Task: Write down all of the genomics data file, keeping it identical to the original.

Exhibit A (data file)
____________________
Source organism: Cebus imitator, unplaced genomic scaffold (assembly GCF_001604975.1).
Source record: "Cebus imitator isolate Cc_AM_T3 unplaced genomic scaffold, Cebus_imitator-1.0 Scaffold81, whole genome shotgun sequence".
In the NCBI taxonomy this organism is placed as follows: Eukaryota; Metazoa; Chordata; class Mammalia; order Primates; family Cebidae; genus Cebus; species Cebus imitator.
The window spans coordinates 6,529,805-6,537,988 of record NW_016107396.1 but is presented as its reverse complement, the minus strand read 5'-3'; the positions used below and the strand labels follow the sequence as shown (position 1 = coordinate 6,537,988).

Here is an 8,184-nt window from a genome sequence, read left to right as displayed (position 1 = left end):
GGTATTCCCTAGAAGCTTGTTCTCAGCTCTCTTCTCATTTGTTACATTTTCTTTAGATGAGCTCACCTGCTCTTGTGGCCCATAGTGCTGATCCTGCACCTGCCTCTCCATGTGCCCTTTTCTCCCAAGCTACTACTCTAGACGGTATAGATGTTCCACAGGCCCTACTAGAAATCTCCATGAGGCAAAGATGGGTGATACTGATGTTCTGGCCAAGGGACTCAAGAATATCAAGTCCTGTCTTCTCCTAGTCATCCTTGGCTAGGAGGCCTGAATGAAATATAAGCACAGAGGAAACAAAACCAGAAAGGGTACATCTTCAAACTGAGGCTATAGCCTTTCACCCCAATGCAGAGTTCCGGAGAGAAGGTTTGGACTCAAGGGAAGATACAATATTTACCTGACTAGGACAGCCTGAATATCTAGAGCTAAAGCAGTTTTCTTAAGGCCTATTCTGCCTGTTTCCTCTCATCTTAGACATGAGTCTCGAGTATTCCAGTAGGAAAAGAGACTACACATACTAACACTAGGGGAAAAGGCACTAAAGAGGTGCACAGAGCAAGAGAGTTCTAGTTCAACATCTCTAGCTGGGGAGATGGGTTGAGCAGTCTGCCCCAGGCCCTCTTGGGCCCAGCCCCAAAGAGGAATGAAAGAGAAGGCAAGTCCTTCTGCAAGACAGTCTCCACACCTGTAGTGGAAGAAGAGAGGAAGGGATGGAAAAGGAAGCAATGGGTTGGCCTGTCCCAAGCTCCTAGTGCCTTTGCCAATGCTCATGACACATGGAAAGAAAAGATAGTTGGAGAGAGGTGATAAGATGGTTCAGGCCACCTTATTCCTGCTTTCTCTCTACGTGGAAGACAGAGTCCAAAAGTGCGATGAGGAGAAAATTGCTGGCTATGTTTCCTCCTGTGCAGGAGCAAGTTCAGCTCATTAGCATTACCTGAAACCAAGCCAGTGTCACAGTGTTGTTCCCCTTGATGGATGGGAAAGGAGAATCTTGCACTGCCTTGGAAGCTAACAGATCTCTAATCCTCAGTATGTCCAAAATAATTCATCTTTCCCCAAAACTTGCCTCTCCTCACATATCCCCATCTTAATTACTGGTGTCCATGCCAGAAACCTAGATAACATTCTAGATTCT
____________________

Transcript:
Source organism: Cebus imitator, unplaced genomic scaffold (assembly GCF_001604975.1).
Source record: "Cebus imitator isolate Cc_AM_T3 unplaced genomic scaffold, Cebus_imitator-1.0 Scaffold81, whole genome shotgun sequence".
In the NCBI taxonomy this organism is placed as follows: Eukaryota; Metazoa; Chordata; class Mammalia; order Primates; family Cebidae; genus Cebus; species Cebus imitator.
The window spans coordinates 6,529,805-6,537,988 of record NW_016107396.1 but is presented as its reverse complement, the minus strand read 5'-3'; the positions used below and the strand labels follow the sequence as shown (position 1 = coordinate 6,537,988).

Here is an 8,184-nt window from a genome sequence, read left to right as displayed (position 1 = left end):
GGTATTCCCTAGAAGCTTGTTCTCAGCTCTCTTCTCATTTGTTACATTTTCTTTAGATGAGCTCACCTGCTCTTGTGGCCCATAGTGCTGATCCTGCACCTGCCTCTCCATGTGCCCTTTTCTCCCAAGCTACTACTCTAGACGGTATAGATGTTCCACAGGCCCTACTAGAAATCTCCATGAGGCAAAGATGGGTGATACTGATGTTCTGGCCAAGGGACTCAAGAATATCAAGTCCTGTCTTCTCCTAGTCATCCTTGGCTAGGAGGCCTGAATGAAATATAAGCACAGAGGAAACAAAACCAGAAAGGGTACATCTTCAAACTGAGGCTATAGCCTTTCACCCCAATGCAGAGTTCCGGAGAGAAGGTTTGGACTCAAGGGAAGATACAATATTTACCTGACTAGGACAGCCTGAATATCTAGAGCTAAAGCAGTTTTCTTAAGGCCTATTCTGCCTGTTTCCTCTCATCTTAGACATGAGTCTCGAGTATTCCAGTAGGAAAAGAGACTACACATACTAACACTAGGGGAAAAGGCACTAAAGAGGTGCACAGAGCAAGAGAGTTCTAGTTCAACATCTCTAGCTGGGGAGATGGGTTGAGCAGTCTGCCCCAGGCCCTCTTGGGCCCAGCCCCAAAGAGGAATGAAAGAGAAGGCAAGTCCTTCTGCAAGACAGTCTCCACACCTGTAGTGGAAGAAGAGAGGAAGGGATGGAAAAGGAAGCAATGGGTTGGCCTGTCCCAAGCTCCTAGTGCCTTTGCCAATGCTCATGACACATGGAAAGAAAAGATAGTTGGAGAGAGGTGATAAGATGGTTCAGGCCACCTTATTCCTGCTTTCTCTCTACGTGGAAGACAGAGTCCAAAAGTGCGATGAGGAGAAAATTGCTGGCTATGTTTCCTCCTGTGCAGGAGCAAGTTCAGCTCATTAGCATTACCTGAAACCAAGCCAGTGTCACAGTGTTGTTCCCCTTGATGGATGGGAAAGGAGAATCTTGCACTGCCTTGGAAGCTAACAGATCTCTAATCCTCAGTATGTCCAAAATAATTCATCTTTCCCCAAAACTTGCCTCTCCTCACATATCCCCATCTTAATTACTGGTGTCCATGCCAGAAACCTAGATAACATTCTAGATTCT